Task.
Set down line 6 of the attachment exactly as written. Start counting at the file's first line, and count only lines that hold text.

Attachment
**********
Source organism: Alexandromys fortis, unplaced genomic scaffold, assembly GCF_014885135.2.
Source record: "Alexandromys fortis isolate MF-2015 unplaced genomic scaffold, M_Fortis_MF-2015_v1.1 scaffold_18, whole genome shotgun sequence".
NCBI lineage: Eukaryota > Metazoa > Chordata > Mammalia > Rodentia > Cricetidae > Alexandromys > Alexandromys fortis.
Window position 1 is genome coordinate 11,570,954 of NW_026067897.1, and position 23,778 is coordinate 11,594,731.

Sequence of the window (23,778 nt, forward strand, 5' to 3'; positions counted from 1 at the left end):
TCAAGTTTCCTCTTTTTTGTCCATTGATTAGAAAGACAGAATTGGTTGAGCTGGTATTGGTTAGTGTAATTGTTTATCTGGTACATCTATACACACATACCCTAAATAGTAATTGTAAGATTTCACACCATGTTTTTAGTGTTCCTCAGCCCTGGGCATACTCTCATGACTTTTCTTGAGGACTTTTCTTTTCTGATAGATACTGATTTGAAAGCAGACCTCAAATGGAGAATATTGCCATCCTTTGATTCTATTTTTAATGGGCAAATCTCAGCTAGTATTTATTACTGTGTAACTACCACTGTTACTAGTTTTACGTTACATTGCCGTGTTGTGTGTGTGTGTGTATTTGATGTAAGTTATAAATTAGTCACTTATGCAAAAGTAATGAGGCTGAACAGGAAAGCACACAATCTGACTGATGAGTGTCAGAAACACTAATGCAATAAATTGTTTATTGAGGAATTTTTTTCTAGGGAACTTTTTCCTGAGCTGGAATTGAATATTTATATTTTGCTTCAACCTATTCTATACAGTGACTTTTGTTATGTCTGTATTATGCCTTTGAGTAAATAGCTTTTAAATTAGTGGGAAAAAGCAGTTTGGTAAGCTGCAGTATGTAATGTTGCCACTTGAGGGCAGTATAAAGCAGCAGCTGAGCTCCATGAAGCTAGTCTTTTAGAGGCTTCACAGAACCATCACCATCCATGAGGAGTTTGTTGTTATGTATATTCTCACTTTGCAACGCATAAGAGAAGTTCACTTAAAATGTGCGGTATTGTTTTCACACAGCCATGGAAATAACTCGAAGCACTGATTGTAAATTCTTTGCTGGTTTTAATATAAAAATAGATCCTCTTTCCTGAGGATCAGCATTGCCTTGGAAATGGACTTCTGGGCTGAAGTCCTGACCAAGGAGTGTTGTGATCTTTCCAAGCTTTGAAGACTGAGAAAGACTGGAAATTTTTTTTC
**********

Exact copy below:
TCAAGTTTCCTCTTTTTTGTCCATTGATTAGAAAGACAGAATTGGTTGAGCTGGTATTGGTTAGTGTAATTGTTTATCTGGTACATCTATACACACATACCCTAAATAGTAATTGTAAGATTTCACACCATGTTTTTAGTGTTCCTCAGCCCTGGGCATACTCTCATGACTTTTCTTGAGGACTTTTCTTTTCTGATAGATACTGATTTGAAAGCAGACCTCAAATGGAGAATATTGCCATCCTTTGATTCTATTTTTAATGGGCAAATCTCAGCTAGTATTTATTACTGTGTAACTACCACTGTTACTAGTTTTACGTTACATTGCCGTGTTGTGTGTGTGTGTGTATTTGATGTAAGTTATAAATTAGTCACTTATGCAAAAGTAATGAGGCTGAACAGGAAAGCACACAATCTGACTGATGAGTGTCAGAAACACTAATGCAATAAATTGTTTATTGAGGAATTTTTTTCTAGGGAACTTTTTCCTGAGCTGGAATTGAATATTTATATTTTGCTTCAACCTATTCTATACAGTGACTTTTGTTATGTCTGTATTATGCCTTTGAGTAAATAGCTTTTAAATTAGTGGGAAAAAGCAGTTTGGTAAGCTGCAGTATGTAATGTTGCCACTTGAGGGCAGTATAAAGCAGCAGCTGAGCTCCATGAAGCTAGTCTTTTAGAGGCTTCACAGAACCATCACCATCCATGAGGAGTTTGTTGTTATGTATATTCTCACTTTGCAACGCATAAGAGAAGTTCACTTAAAATGTGCGGTATTGTTTTCACACAGCCATGGAAATAACTCGAAGCACTGATTGTAAATTCTTTGCTGGTTTTAATATAAAAATAGATCCTCTTTCCTGAGGATCAGCATTGCCTTGGAAATGGACTTCTGGGCTGAAGTCCTGACCAAGGAGTGTTGTGATCTTTCCAAGCTTTGAAGACTGAGAAAGACTGGAAATTTTTTTTC